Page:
updated 05:40 pm EST, Wed February 28, 2007
Congress 'Fair Use' bill
Congressional representatives Rich Boucher (D-VA) and John Dolittle (R-CA) today introduced the "Freedom and Innovation Revitalizing US Entrepreneurship" Act, shortened in acronym to FAIR USE. According to the Washington Post, the bill would amend the 1998 Digital Millennium Copyright Act (DMCA), currently used by groups like the MPAA and RIAA to attack piracy.
Boucher and Dolittle argue that the DMCA reaches too far. "The Digital Millennium Copyright Act dramatically tilted the copyright balance toward complete copyright protection at the expense of the public's right to fair use," Boucher says. "Without a change in the law, individuals will be less willing to purchase digital media if their use of the media within the home is severely circumscribed and the manufacturers of equipment and software that enables circumvention for legitimate purposes will be reluctant to introduce the products into the market." The bill is backed by the Consumer Electronics Association.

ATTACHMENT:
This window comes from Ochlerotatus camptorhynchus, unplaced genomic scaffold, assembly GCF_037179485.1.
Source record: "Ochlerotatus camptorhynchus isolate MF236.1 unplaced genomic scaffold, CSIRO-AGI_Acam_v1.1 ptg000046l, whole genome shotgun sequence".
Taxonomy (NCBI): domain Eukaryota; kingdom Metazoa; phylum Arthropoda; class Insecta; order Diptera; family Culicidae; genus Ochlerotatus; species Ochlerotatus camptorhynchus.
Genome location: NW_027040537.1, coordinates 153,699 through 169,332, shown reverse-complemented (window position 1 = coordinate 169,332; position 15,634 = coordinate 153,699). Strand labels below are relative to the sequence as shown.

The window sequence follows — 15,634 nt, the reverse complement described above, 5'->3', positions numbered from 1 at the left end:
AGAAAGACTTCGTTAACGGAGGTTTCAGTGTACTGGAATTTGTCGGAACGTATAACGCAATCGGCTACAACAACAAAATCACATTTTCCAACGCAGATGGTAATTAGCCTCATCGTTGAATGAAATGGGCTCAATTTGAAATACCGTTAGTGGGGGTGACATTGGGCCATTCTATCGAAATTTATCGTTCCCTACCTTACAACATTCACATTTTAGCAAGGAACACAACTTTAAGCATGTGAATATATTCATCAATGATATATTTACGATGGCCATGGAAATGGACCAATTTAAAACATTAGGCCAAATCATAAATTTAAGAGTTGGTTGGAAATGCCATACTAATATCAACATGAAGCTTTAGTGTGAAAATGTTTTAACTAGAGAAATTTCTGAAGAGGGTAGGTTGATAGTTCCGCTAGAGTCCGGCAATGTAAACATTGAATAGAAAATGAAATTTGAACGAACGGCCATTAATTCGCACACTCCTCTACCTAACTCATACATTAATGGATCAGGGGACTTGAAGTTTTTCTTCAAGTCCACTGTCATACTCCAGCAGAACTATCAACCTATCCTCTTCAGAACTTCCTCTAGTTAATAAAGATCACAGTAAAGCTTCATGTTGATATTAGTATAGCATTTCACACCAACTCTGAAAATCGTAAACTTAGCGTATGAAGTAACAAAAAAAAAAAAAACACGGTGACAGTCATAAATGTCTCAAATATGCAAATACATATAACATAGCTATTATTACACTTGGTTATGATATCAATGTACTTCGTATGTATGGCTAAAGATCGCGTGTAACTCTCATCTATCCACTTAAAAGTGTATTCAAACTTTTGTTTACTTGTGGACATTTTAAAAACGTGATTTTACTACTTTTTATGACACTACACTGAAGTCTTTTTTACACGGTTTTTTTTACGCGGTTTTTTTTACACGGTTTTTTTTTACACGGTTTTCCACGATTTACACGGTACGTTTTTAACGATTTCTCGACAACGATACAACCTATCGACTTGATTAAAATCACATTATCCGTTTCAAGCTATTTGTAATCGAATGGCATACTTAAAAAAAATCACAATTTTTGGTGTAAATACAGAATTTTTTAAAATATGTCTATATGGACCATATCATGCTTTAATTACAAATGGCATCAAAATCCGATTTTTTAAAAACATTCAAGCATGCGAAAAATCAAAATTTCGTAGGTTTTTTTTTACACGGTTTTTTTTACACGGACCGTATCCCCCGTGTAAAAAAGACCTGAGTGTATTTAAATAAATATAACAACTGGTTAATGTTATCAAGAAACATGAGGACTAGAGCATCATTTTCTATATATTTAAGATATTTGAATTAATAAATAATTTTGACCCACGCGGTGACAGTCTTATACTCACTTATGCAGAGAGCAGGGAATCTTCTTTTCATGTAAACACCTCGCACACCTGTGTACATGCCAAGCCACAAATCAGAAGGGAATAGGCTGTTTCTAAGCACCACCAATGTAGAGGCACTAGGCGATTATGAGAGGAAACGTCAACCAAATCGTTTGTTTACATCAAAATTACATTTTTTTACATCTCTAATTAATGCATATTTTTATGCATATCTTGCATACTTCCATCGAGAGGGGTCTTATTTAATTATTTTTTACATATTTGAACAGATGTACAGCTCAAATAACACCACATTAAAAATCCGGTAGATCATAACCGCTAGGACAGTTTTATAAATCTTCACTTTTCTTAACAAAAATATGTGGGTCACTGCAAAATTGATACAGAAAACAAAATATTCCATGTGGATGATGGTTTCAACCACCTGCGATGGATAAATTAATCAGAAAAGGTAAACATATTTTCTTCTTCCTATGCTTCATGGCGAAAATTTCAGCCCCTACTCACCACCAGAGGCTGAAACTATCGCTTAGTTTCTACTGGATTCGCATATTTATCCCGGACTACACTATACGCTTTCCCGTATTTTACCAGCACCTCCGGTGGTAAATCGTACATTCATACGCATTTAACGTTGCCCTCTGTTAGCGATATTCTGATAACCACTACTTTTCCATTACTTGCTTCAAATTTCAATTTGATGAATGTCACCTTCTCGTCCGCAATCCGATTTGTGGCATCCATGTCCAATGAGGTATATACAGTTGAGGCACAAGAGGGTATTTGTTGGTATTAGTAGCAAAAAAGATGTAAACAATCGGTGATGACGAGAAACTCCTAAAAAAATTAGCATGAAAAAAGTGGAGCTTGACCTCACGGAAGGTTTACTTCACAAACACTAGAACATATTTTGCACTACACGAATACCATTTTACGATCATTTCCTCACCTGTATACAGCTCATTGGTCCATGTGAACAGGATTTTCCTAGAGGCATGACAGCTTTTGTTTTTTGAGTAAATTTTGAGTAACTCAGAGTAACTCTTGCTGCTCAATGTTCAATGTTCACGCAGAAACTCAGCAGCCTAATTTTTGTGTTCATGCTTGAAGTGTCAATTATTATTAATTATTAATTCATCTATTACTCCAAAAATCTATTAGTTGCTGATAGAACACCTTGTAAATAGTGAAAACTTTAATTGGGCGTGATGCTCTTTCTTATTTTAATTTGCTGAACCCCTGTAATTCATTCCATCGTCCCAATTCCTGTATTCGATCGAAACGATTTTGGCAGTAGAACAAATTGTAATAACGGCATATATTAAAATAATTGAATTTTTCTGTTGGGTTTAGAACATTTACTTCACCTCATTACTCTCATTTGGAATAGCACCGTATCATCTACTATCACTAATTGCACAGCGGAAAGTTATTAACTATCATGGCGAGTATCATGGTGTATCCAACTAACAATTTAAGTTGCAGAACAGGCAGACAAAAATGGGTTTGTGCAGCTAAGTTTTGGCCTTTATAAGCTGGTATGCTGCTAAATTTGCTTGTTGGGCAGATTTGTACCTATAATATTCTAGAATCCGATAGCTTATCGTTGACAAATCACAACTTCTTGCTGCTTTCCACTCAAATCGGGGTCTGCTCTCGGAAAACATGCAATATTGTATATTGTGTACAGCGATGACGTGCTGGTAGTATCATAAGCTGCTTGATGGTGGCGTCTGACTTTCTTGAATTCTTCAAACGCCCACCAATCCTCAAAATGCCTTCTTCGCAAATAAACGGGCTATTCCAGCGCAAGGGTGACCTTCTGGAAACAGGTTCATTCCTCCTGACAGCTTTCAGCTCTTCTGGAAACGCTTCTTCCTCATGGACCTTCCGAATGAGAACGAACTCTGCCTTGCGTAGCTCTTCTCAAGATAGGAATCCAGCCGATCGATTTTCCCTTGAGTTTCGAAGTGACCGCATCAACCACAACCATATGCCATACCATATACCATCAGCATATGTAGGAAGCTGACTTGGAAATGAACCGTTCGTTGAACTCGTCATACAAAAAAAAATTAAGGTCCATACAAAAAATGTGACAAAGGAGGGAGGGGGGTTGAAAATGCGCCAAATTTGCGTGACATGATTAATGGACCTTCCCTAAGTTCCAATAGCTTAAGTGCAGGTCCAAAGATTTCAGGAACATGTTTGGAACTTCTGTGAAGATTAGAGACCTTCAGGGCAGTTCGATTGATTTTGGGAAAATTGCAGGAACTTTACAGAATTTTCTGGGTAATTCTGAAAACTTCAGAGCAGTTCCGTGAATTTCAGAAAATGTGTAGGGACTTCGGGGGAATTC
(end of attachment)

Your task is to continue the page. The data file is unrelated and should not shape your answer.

The RIAA is strongly opposed to FAIR USE, notes PC World. In a statement, the RIAA says the bill would effectively repeal the DMCA, and "allow electronics companies to induce others to break the law for their own profit." Moreover, the group suggests that digital sales of books, games, music and movies would be impossible had the DMCA not been a safeguard. "The difference between hacking done for non-infringing purposes and hacking done to steal is impossible to determine and enforce."